Project: Motion and Ballet Memphis are both 25 years old. And whether you're feeling nostalgic or adventurous, it's a great week for dance in Memphis. Two of the city's finest open a pair of shows with very different agendas. Ballet Memphis' "AbunDANCE" showcases the classical company's embarrassment of home-grown talent while Project: Motion's "Axis: Long Distance Affairs" stretches beyond the 240-loop in order to give Memphis artists and audiences a chance to experience and work with exceptional under-the-radar performers from across the country.
Ballet Memphis' latest installment of "AbunDANCE" celebrates the company's silver anniversary by digging deep into the back catalog and pulling out four memorable short works developed by local and internationally renowned choreographers. Takadame was created by Alvin Ailey's artistic director Robert Battle, and Ballet Memphis is the only other company in America licensed to perform it. Soul Selects Her Own Society — with its title borowed from Emily Dickinson — was choreographed by Steven McMahon, whose work for Ballet Memphis includes Cinderella and Romeo & Juliet.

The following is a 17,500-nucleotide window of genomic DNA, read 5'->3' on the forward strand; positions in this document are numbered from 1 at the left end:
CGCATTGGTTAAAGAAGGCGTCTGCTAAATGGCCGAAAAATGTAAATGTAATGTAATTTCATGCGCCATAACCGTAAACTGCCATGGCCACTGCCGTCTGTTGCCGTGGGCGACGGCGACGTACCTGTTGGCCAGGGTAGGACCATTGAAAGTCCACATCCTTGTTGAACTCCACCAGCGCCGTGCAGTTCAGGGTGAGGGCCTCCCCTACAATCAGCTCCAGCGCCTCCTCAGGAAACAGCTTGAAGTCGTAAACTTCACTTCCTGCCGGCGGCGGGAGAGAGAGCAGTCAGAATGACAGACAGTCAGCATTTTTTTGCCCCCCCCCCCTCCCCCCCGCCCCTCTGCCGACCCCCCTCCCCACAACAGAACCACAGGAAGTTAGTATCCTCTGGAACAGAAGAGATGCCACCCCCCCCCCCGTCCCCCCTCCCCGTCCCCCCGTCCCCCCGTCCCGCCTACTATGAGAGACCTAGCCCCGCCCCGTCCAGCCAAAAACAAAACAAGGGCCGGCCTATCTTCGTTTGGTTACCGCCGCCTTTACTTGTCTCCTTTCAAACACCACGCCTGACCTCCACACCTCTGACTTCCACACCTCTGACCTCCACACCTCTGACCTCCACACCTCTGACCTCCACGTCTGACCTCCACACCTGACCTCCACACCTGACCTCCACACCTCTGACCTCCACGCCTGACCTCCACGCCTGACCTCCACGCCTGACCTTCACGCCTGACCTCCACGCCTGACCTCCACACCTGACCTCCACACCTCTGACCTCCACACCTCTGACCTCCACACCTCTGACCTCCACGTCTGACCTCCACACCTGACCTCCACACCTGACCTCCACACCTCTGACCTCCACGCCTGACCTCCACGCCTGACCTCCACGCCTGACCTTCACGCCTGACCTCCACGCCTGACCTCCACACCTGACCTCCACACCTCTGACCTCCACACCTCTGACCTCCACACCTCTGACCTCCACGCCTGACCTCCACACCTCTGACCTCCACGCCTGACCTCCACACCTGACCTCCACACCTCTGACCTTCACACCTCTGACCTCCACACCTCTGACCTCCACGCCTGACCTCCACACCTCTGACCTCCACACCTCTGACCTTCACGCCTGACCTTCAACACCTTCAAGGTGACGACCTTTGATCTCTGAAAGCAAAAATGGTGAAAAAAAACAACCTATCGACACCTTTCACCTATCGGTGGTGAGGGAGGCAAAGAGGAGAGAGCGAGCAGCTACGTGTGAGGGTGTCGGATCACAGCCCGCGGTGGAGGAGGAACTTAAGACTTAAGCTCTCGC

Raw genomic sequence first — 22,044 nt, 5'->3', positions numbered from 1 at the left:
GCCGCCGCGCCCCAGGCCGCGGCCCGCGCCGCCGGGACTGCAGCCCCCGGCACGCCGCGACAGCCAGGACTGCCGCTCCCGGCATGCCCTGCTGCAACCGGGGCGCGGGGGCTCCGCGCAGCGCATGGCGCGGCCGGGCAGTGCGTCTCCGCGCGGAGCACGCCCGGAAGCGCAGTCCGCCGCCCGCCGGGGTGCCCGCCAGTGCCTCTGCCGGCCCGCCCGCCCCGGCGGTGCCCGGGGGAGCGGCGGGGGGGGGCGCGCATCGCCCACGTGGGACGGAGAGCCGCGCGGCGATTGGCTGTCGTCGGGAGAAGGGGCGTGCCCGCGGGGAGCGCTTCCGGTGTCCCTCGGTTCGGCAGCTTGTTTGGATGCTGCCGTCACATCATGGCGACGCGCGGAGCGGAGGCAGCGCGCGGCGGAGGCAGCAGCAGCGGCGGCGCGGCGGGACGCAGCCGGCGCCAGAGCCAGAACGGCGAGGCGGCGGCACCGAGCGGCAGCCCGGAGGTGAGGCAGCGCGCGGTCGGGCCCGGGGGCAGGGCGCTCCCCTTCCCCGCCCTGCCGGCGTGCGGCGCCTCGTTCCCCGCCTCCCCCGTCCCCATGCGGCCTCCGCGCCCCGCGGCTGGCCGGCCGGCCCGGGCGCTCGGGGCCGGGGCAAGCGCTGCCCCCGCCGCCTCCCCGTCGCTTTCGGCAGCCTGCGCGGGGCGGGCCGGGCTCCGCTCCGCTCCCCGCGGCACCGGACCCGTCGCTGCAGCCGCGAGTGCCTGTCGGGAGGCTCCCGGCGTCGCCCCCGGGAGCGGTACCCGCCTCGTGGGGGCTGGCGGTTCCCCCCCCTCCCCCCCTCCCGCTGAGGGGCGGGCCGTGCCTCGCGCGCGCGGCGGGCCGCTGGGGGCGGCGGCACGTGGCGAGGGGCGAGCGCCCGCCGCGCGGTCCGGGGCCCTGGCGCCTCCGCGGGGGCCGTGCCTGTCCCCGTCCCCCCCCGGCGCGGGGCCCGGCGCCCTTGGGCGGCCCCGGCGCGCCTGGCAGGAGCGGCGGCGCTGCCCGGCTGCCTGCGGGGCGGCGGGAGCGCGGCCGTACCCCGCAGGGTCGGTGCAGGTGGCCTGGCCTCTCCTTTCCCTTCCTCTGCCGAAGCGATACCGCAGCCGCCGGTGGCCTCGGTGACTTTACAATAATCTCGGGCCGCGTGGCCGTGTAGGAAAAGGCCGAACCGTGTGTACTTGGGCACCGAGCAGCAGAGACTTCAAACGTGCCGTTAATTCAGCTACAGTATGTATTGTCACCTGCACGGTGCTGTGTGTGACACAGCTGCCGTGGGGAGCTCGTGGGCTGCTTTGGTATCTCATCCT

The latest installment of Project: Motion's "Axis" will introduce Memphians to the choreography of jhon r. stronks and Amy O'Neal.
O'Neal is a witty Seattle-based performer who says she's "bored" by the stage and uses film to transport audiences elsewhere. Her movement vocabulary is global, classical, modern, and club-informed. She's also a boxer, which explains performances that are as explosive as they are precise.
"Dance isn't just about the studio," she has said. It's about how people walk down the street and wash their dishes. "That's all movement," she says. "That's all dance, and choreographers use that stuff all the time."
Project: Motion will also partner with local hip-hop troupe Robin Sanders with Out Loud Artistry.
Project: Motion's "Axis: Long Distance Affairs" at the Evergreen Theatre, February 17th-19th. projectmotiondance.org
Ballet Memphis' "AbunDANCE" at Playhouse on the Square, February 17th-19th. balletmemphis.org